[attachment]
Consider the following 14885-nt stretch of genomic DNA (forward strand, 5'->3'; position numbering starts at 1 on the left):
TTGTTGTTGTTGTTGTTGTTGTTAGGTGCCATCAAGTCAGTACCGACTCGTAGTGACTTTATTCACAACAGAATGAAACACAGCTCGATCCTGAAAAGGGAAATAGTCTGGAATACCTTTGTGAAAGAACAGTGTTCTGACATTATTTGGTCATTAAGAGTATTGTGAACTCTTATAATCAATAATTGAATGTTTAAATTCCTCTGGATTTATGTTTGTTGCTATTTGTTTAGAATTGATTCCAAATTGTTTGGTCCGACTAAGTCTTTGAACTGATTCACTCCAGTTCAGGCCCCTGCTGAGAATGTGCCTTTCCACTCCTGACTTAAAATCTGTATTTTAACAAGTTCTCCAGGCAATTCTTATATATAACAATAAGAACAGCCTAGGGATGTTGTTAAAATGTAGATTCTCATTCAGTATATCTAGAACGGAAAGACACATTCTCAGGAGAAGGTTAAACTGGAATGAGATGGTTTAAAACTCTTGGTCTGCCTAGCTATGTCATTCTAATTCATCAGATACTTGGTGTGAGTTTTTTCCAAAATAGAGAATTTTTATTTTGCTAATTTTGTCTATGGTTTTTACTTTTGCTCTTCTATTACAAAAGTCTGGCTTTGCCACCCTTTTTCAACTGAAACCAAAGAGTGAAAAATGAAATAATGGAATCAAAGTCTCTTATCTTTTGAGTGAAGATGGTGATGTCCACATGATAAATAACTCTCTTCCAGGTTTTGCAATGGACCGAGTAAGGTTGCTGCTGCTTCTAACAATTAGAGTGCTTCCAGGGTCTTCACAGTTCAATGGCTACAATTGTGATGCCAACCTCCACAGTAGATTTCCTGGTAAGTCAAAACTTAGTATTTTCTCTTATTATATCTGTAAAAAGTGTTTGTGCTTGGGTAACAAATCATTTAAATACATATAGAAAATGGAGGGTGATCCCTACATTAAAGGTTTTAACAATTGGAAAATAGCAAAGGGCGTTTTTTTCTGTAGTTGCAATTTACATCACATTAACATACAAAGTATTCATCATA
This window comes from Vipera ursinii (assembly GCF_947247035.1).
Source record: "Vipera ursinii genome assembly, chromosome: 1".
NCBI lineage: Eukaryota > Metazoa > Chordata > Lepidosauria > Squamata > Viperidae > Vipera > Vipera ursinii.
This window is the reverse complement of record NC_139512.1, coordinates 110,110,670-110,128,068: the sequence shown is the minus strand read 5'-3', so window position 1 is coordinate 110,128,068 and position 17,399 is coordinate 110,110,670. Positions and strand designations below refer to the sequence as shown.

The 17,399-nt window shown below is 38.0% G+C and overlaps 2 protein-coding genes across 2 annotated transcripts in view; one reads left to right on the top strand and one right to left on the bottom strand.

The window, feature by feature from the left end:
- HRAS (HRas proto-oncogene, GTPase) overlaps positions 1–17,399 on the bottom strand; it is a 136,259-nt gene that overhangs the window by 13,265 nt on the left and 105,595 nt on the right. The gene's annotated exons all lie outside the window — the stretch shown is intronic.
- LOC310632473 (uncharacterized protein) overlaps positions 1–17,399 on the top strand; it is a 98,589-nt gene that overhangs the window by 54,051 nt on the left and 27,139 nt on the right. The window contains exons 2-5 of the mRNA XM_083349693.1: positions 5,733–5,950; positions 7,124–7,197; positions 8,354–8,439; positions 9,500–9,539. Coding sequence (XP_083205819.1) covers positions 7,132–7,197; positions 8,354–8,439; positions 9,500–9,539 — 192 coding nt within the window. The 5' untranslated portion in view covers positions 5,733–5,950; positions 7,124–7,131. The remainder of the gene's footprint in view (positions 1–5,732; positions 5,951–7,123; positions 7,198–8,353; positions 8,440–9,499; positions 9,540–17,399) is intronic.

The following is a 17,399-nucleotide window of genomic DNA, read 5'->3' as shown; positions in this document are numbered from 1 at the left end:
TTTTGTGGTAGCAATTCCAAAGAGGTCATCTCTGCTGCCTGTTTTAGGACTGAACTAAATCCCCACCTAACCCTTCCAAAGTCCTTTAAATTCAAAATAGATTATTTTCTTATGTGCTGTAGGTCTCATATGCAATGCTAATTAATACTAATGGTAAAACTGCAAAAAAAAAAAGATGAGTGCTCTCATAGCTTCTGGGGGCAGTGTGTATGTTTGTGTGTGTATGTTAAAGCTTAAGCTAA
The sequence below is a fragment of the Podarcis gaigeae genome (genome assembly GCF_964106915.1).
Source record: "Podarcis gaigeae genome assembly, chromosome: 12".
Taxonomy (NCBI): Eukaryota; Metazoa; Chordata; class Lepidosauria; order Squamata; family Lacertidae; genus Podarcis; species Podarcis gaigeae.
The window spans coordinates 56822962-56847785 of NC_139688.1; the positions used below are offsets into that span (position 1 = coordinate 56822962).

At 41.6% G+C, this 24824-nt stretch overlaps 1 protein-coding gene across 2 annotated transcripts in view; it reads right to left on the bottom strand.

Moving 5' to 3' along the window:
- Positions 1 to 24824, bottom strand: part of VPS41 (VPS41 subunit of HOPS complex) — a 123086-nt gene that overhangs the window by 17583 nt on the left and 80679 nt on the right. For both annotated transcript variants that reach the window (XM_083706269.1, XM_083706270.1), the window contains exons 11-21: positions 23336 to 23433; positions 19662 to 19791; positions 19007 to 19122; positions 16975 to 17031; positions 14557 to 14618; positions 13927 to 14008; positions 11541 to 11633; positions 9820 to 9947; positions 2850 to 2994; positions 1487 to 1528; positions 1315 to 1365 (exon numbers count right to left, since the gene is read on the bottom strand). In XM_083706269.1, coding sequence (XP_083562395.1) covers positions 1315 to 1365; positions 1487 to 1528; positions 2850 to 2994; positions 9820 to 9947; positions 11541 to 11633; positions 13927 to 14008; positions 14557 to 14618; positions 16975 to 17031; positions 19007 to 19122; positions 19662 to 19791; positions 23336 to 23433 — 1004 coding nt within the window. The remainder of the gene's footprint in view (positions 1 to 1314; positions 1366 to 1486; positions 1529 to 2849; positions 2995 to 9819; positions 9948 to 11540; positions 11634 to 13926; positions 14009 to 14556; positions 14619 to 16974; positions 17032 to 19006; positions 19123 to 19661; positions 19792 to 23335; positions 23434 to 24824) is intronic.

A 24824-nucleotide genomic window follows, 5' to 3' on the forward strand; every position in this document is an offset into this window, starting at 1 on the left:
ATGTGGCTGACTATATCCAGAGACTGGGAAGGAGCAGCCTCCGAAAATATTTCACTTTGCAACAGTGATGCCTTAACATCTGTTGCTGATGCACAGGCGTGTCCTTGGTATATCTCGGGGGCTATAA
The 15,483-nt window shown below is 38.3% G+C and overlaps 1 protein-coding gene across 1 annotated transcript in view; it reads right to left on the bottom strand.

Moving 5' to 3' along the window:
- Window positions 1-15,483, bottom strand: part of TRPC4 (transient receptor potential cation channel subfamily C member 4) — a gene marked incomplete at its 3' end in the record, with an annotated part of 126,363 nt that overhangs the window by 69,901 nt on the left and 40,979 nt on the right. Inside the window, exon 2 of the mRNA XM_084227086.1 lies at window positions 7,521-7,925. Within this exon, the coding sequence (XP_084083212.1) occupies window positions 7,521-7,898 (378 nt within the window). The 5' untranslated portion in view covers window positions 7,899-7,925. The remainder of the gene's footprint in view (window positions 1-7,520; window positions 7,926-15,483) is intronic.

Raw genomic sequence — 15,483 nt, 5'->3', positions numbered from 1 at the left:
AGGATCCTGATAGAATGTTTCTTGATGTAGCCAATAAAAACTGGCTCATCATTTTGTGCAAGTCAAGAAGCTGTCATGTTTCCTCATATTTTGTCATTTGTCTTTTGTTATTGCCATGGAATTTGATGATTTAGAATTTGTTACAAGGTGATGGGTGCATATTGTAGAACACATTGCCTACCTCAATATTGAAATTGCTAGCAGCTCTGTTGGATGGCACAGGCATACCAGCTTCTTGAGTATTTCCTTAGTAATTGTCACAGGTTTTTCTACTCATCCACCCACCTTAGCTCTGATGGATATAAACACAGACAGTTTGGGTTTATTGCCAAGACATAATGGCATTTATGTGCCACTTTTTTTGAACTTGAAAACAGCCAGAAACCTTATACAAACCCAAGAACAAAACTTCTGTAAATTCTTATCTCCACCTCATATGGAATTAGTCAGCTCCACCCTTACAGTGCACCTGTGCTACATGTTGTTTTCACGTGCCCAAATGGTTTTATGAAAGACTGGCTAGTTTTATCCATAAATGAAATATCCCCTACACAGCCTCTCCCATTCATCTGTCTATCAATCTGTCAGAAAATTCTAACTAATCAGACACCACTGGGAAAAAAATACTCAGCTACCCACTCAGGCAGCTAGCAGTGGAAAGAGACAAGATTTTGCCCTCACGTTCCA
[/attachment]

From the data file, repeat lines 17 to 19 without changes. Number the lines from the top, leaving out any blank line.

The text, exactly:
At 41.6% G+C, this 24824-nt stretch overlaps 1 protein-coding gene across 2 annotated transcripts in view; it reads right to left on the bottom strand.

Moving 5' to 3' along the window:
- Positions 1 to 24824, bottom strand: part of VPS41 (VPS41 subunit of HOPS complex) — a 123086-nt gene that overhangs the window by 17583 nt on the left and 80679 nt on the right. For both annotated transcript variants that reach the window (XM_083706269.1, XM_083706270.1), the window contains exons 11-21: positions 23336 to 23433; positions 19662 to 19791; positions 19007 to 19122; positions 16975 to 17031; positions 14557 to 14618; positions 13927 to 14008; positions 11541 to 11633; positions 9820 to 9947; positions 2850 to 2994; positions 1487 to 1528; positions 1315 to 1365 (exon numbers count right to left, since the gene is read on the bottom strand). In XM_083706269.1, coding sequence (XP_083562395.1) covers positions 1315 to 1365; positions 1487 to 1528; positions 2850 to 2994; positions 9820 to 9947; positions 11541 to 11633; positions 13927 to 14008; positions 14557 to 14618; positions 16975 to 17031; positions 19007 to 19122; positions 19662 to 19791; positions 23336 to 23433 — 1004 coding nt within the window. The remainder of the gene's footprint in view (positions 1 to 1314; positions 1366 to 1486; positions 1529 to 2849; positions 2995 to 9819; positions 9948 to 11540; positions 11634 to 13926; positions 14009 to 14556; positions 14619 to 16974; positions 17032 to 19006; positions 19123 to 19661; positions 19792 to 23335; positions 23434 to 24824) is intronic.